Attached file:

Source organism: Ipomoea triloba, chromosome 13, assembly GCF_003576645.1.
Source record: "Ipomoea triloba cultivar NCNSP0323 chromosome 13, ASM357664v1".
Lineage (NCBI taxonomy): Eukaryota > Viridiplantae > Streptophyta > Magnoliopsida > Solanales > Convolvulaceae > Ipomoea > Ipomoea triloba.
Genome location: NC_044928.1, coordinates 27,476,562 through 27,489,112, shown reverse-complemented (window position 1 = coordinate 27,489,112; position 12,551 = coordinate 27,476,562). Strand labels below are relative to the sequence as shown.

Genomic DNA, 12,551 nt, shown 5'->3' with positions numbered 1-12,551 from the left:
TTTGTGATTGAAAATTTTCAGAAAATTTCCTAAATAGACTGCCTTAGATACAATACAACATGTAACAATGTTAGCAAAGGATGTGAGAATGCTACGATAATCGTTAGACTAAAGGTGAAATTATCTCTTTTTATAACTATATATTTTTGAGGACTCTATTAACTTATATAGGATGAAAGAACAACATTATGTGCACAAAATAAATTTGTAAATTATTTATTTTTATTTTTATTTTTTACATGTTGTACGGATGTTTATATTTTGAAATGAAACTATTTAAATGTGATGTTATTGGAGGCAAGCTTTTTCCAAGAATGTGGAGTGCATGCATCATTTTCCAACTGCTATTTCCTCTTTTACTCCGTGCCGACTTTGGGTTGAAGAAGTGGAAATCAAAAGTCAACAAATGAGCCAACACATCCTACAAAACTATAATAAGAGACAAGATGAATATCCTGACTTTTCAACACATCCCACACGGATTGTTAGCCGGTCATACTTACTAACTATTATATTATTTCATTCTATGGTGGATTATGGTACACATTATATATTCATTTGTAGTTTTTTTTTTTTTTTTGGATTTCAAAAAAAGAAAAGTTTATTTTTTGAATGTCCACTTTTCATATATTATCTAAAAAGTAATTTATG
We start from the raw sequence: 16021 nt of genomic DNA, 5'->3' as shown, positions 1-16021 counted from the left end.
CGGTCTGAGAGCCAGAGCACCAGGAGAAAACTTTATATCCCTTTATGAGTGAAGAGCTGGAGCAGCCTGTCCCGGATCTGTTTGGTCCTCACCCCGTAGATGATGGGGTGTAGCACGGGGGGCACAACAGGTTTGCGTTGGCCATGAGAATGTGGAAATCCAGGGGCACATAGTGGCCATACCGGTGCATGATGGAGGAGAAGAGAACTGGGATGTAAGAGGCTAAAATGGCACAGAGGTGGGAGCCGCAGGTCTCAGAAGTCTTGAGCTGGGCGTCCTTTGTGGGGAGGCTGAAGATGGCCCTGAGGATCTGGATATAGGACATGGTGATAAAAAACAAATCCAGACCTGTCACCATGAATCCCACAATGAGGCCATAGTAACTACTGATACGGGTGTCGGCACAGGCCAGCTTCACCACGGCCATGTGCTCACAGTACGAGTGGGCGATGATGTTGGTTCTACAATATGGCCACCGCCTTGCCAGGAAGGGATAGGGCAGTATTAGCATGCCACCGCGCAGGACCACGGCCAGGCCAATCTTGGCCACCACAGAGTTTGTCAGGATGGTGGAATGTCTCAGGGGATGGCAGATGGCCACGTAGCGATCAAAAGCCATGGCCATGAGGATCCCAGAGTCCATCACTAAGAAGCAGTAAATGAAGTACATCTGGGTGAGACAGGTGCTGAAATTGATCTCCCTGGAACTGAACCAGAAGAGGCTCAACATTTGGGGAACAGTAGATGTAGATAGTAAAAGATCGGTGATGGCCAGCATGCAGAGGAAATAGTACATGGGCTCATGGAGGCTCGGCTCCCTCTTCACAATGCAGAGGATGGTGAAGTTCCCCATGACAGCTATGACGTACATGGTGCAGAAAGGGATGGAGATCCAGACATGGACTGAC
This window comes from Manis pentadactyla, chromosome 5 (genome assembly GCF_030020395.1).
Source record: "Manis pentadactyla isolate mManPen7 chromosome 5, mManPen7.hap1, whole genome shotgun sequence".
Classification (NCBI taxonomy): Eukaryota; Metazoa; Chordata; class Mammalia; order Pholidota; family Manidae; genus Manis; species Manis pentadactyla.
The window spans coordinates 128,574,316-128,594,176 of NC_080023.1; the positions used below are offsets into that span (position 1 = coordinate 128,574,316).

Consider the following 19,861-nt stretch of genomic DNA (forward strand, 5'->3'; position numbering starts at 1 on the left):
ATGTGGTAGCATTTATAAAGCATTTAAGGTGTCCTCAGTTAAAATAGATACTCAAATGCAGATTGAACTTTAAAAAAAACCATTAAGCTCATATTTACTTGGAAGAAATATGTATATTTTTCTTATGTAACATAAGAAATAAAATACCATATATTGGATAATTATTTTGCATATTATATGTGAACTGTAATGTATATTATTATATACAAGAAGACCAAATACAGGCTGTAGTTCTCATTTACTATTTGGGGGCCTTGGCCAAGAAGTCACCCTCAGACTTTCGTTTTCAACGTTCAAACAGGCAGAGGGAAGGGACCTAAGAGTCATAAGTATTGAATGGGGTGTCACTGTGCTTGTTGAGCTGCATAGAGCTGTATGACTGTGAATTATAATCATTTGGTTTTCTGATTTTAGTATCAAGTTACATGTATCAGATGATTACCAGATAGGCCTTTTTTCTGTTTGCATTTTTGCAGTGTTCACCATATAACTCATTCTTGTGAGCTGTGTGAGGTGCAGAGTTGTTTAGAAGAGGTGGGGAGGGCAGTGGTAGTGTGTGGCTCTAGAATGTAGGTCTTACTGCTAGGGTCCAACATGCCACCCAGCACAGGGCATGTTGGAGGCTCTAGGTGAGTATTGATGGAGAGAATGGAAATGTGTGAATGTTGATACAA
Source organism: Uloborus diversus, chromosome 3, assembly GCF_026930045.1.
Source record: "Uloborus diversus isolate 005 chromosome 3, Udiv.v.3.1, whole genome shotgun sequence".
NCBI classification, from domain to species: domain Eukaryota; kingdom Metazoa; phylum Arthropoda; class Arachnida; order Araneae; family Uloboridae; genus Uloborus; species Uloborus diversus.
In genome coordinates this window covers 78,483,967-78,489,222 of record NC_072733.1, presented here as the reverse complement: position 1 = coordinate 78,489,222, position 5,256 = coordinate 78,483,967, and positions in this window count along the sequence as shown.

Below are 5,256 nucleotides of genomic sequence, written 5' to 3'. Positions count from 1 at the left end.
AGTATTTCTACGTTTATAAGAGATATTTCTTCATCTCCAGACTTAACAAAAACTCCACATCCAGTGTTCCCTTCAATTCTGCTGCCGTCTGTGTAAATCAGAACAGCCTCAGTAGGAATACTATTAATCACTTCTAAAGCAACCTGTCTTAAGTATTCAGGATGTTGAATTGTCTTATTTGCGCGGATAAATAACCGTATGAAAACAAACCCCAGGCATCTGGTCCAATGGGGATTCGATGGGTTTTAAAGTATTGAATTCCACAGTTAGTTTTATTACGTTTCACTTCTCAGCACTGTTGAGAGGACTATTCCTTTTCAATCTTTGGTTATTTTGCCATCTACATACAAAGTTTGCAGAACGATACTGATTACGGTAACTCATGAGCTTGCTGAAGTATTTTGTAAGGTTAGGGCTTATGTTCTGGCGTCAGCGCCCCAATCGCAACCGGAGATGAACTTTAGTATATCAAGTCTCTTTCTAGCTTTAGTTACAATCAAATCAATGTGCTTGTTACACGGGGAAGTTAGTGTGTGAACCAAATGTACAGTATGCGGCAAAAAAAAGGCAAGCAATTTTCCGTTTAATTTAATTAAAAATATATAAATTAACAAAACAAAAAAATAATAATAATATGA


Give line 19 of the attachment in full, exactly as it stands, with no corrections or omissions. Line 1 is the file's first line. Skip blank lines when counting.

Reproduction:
Below are 5,256 nucleotides of genomic sequence, written 5' to 3'. Positions count from 1 at the left end.